'all the ; while to make loud professions of
103 - aity r The lieutenants ate as much as
they could of the not over sumptuous
meal, but which was,- nevertheless, good
fair that country, arid de.nauded what was
to, pay— Nothing,"—and they went on
their way rejoicing.
"In the meantime General Grant, who
! had halted his army a few miles farther
' back, for a brief resting spell; came in
sight of and was rather favorably, im
pressed with .the appearance of this same
house.'; Riding up to the fence in front
•of the door he desired to kbow if ,they
would cook him a meal.
"'No,' said a female in a gruff ;voice,
'General Grant and his staff have just
I .been here and eaten, everything in , the,
! house except one pumpkin pie.'
"'Humph,' said General Grant, 'what!
is your' name ?'
" ‘Selfidge,' replied the woman.
I "Casting a half dollar in at the door he
!asked if she would' keep that pie till he'
I sent an officer for it, to which she replied
that she would.
I "That evening, after the camping
!ground had been selected, -the various
regiments were notified.that there would
be -a grand parade at half-past six for
;orders. ; Officers would see that all their
men turn out, &c.. .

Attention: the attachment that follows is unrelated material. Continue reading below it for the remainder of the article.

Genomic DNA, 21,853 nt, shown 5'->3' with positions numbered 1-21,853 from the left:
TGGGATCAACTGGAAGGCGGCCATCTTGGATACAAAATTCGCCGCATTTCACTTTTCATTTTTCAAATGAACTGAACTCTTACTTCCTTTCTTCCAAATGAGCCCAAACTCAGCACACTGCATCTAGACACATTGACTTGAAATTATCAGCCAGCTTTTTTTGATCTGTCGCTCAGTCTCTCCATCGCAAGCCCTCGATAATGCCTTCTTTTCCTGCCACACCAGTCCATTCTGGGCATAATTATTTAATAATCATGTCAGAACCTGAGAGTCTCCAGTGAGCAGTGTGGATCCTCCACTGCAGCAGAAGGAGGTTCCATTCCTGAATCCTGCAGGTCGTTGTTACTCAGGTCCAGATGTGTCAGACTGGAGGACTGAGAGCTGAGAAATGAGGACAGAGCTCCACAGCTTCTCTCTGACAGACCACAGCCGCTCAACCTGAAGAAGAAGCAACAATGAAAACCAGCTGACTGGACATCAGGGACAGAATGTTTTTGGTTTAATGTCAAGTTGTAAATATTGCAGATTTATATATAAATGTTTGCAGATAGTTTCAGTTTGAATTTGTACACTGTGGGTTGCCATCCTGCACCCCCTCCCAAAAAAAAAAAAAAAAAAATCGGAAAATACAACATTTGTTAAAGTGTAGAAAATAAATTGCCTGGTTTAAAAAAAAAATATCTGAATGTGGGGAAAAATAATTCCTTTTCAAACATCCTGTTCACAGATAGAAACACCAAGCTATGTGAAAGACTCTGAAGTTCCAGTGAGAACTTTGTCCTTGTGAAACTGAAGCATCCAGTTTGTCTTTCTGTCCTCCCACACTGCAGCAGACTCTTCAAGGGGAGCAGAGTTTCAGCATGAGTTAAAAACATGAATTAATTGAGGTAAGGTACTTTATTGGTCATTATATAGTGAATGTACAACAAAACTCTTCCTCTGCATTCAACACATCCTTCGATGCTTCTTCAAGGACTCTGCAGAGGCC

"In five minutes the camp was in aj
perfect uproar, and filled with all sorts of
rumors ; some thought, the enemy was;
upon them; it being so unusual to base'
; when on a march.
l''At half-past six the parade was formed
ten columns deep, and nearly a quarter
of la mile in length. -
)'After the usual routine of ceremo
nicls the - A. A.. A. G. read the following
1 FIELD.-SPEC IAL 013.1riat, No. ---.
Lieutenant Wickfield, cf the ---- Indi
an, cavalry, having this day eaten every
in Mrs. Selvidge's house, at the
crossing sing of the Ironton and Pocahontas,
and Bl:,ck River and Cape Girardeau
roads, except one pumpkin pier Lienten
an Wickfield is hereby ordered to return
vii4i an:escort of one hundred cavalry,
and eat that pie also.'
11. S. GRANT, Brig.-Gen. Corti'd'g. :
i'Grant's orders were law,and no soldier
ever attempted to evade them. At seven ,
o'clock the Lieutenant filed out of camp i
withdhis hundred men, amid the cheers l
of ,the whole army. The escort concur- i
red in stating that be devoured the whole,
of the pie, and seemed to relish it."
;Mae it the rule of your life to do one